1.2. Asymptotic form of GV bound

Combining the greedy construction of Lemma 3 with the estimate of the Hamming volume from Lemma 6 gives the following asymptotic version of the Gilbert-Varshamov bound.

Theorem 7 (Asymptotic Gilbert-Varshamov bound) For every {q} and {\delta \in [0,1-1/q]}, there exists an infinite family {{\cal C}} of {q}-ary codes with rate\displaystyle  R({\cal C}) \ge 1-h_q(\delta) - o(1) \ .

(In fact, such codes exist for every block length.)

Since {h_q(\delta) < 1} for {\delta < 1-1/q}, the above implies that for every {\delta < 1-1/q} there exists an asymptotically good family of {q}-ary codes of rate at least {R_0(\delta) > 0} and relative distance at least {\delta}. By Exercises 1 and 2 this also holds for linear codes over {{\mathbb F}_q}. We now give an alternate proof based on the probabilistic method.

1.3. Random linear codes attain the GV bound

Theorem 8 For every prime power {q}, {\delta \in [0,1-1/q)}, {0 < \epsilon < 1-h_q(p)}, and sufficiently large positive integer {n}, the following holds for {k = \lceil (1-h_q(\delta)-\epsilon) n \rceil}. If {G \in {\mathbb F}_q^{n \times k}} is chosen uniformly at random, then the linear code with {G} as generator matrix has rate at least {(1-h_q(\delta)-\epsilon)} and relative distance at least {\delta} with probability at least {1-e^{-\Omega(n)}}.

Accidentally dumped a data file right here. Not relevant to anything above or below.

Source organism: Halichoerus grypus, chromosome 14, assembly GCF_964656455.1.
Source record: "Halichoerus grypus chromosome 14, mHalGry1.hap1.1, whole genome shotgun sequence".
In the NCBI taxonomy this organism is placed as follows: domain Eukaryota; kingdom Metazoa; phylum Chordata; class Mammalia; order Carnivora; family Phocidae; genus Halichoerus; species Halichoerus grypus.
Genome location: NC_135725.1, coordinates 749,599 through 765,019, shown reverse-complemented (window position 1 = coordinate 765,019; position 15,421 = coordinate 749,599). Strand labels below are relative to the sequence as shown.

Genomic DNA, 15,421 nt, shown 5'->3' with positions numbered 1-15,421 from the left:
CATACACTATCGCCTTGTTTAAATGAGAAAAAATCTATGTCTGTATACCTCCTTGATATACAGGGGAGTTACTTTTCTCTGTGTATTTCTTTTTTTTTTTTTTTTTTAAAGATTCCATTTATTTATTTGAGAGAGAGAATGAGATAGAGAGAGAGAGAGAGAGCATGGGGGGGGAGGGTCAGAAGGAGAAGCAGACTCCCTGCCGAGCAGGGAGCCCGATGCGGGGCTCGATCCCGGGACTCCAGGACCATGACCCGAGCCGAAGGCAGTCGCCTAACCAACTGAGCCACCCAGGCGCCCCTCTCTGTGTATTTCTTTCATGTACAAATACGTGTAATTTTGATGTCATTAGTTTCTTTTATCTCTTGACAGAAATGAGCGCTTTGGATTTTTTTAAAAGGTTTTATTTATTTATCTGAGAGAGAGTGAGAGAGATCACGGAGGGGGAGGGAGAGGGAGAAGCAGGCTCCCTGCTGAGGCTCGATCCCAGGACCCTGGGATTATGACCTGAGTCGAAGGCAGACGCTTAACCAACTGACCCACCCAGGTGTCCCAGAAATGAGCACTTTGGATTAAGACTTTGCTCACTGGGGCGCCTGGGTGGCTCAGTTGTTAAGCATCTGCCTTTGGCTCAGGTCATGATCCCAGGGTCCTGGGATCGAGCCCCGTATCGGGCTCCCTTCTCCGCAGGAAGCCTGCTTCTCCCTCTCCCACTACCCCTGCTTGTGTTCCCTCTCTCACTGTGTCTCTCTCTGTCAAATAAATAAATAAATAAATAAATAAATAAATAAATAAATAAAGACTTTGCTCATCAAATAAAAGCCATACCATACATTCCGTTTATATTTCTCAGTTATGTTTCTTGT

Proof: The claim about rate follows whenever {G} has full column rank. The probability that the {i}‘th column is in the span of the first {(i-1)} columns is at most {q^{i-1}/q^n}. By a union bound, {G} has rank {k} with probability at least {1- \frac{k}{q^{n-k}} \ge 1-e^{-\Omega(n)}}.

For each nonzero {x \in {\mathbb F}_q^k}, the vector {Gx} is a uniformly random element of {{\mathbb F}_q^k}. (Indeed, say that {x_k \neq 0}, then conditioned on the choice of the first {k-1} columns {G'} of {G}, {Gx = G'x + g_k x_k} is uniformly distributed since the {k}‘th column {g_k} is chosen uniformly at random from {{\mathbb F}_q^n}.) Therefore the probability that {{\rm wt}(Gx) \le \delta n} is at most

\displaystyle  \frac{{\rm Vol}_q(n,\delta n)}{q^n} \le q^{(h_q(\delta)-1)n} \ .